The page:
Recently I wrote a blog for Mental Health Conference This Can Happen about being a working carer and how employers can help so I’ve shared it below:
As we all know, having a healthy appetite is one of life’s greatest pleasures – from delicious fruits and vegetables to sugary treats.
We are also aware that good nutrition is vital for our health, independence and wellbeing and this can be even more important in people living with dementia.
What do those inspirational quotes say…if you don’t experience the negative, you can’t truly experience the positive…well something along those lines, and it really is true. We all go through challenges and upsets; life is like one giant maze that we’re constantly trying to navigate through. This means we can get lost along the way, experience the highs when we see the light but also the lows when there’s only darkness to be seen. And I feel that about caring for mum.
If your loved one has recently received a diagnosis of dementia, it can present a whole range of feelings for both them and you. It is completely ok and natural to feel an array of emotions – from anger, tearfulness, frustration, sadness, guilt, loss and fear. These are common reactions and it would be good to try and ensure you give yourself time to manage these feelings.
I was about 20 when I felt the full-force of supporting my mum. It wasn’t unexpected … in my late teens she used to call me a lot … some friends would comment “Is it your mum AGAIN?!” and yes it was.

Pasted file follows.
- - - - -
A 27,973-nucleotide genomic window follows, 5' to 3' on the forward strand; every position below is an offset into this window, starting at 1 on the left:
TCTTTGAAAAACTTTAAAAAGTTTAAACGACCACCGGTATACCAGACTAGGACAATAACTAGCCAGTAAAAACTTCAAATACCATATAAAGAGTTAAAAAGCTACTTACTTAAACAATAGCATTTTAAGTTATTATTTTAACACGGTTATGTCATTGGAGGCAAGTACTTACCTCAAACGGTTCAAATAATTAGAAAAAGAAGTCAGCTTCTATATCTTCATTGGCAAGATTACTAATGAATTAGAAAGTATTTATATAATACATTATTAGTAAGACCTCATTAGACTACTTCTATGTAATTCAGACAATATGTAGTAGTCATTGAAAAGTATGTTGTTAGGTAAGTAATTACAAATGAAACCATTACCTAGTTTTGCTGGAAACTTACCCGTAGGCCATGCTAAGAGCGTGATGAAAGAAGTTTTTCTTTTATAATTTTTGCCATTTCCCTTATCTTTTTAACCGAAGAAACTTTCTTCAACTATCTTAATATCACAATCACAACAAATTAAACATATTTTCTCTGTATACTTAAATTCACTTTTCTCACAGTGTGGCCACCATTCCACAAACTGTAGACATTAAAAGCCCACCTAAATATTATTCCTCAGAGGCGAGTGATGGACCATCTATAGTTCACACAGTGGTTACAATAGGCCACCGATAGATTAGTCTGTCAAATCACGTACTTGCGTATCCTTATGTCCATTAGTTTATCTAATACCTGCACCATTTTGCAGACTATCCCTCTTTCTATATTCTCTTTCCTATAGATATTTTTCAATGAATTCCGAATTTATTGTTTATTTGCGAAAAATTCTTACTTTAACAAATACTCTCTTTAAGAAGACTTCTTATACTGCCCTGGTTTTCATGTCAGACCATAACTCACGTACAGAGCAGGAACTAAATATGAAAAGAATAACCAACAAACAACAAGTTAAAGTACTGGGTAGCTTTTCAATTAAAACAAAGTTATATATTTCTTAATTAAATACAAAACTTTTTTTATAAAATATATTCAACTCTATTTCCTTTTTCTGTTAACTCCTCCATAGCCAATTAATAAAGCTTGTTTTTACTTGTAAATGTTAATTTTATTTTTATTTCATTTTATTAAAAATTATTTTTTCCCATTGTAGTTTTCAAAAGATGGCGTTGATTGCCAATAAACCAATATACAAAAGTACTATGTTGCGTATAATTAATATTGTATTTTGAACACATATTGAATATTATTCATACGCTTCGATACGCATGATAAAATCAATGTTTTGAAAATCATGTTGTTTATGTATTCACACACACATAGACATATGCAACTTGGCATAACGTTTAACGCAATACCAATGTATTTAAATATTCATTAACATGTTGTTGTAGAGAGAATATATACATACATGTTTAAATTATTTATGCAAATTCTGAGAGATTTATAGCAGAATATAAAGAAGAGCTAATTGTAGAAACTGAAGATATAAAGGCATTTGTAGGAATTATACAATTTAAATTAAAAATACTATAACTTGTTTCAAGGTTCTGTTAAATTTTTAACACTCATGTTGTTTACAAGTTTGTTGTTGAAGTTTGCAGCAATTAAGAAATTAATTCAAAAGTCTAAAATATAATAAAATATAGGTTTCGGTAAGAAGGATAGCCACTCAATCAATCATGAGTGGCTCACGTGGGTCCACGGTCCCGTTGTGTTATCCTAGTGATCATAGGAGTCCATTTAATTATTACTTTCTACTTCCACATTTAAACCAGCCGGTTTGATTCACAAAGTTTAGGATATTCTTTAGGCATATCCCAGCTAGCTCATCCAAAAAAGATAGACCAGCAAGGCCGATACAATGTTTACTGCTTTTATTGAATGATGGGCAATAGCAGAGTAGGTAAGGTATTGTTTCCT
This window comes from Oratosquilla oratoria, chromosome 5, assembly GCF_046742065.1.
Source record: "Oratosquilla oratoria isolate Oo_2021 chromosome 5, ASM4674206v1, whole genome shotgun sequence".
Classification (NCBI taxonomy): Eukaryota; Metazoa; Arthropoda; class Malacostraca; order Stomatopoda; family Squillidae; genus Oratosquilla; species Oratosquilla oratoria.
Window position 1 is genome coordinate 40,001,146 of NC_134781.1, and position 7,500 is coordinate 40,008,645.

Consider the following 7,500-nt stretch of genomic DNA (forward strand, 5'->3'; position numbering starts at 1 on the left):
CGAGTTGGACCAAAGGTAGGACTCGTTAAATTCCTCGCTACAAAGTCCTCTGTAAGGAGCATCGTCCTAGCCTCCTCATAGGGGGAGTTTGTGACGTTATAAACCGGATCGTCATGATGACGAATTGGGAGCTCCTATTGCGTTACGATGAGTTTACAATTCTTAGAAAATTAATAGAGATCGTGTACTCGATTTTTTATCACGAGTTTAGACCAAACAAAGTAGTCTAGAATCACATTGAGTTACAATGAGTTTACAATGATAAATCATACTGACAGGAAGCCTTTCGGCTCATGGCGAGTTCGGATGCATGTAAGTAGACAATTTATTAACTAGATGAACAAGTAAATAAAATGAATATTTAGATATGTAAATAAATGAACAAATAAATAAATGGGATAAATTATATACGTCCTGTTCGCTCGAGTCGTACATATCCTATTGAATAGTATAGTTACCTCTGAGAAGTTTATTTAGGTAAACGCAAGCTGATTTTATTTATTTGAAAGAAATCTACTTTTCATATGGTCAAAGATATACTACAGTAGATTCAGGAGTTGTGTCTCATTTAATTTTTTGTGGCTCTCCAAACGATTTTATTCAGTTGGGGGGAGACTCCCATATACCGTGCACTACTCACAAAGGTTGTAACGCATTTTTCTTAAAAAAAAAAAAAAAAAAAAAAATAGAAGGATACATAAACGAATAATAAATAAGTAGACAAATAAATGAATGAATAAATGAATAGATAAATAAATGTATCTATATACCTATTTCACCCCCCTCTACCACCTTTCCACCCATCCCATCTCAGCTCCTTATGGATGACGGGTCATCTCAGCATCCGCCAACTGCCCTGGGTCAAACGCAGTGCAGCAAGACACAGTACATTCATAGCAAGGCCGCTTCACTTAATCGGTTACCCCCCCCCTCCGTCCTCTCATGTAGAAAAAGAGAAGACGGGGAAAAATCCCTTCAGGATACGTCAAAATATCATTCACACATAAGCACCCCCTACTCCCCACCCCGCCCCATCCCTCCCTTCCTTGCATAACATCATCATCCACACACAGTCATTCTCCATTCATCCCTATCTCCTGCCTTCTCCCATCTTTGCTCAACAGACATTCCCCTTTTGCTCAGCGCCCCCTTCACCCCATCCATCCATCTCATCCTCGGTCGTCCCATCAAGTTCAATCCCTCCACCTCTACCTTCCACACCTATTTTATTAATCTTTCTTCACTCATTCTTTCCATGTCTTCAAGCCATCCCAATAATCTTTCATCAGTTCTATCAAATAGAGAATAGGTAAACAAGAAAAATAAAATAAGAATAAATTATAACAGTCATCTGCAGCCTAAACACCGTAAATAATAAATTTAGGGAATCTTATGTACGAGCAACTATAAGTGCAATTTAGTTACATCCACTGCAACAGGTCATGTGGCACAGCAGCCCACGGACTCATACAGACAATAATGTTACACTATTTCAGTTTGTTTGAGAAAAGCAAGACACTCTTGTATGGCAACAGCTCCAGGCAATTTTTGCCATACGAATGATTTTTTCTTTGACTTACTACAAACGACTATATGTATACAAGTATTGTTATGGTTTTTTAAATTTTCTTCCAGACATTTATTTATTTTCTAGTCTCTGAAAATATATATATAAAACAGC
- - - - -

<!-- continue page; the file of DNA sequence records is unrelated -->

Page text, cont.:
She needed me. She needed to hear my voice, she needed my reassurance, my support and me to listen to her hourly struggles in order to decipher a world she has never truly felt part of.
It’s a weird sentence saying that really. We generally associate grief with the loss of someone (or something) that is no longer here, so their physical presence being gone from all existence.
We all know that when someone tells us the same story over and over again and asks us the same question about an upcoming event or what day it is, it is natural and likely to lead us to feel frustrated and often exhausted.
It is not uncommon for many of us to worry when we forget where we put our keys, where we misplaced our glasses or where we left one of our shoes, leading to us hopping around for the rest of the day.
For the past year, I have been working on the We Care Campaign, which has been developed in partnership with Samaritans, Govia Thameslink Railway, Metro Bank and Mental Health Advocates Jonny Benjamin and Neil Laybourn.
What comes to mind when I use the word ‘tantrum’? Is it of a child stomping their feet because they want ice cream for breakfast and are being told to eat their porridge instead…or is it of a toddler in a supermarket who really wants that amazing, fun, best-thing-ever toy, which of course their life will not be the same without and is being told they cannot have it…OR is it of an adult who stands in a busy shopping centre desperately screeching and hitting their head because the shop they have visited does not sell the brand of washing powder that they use.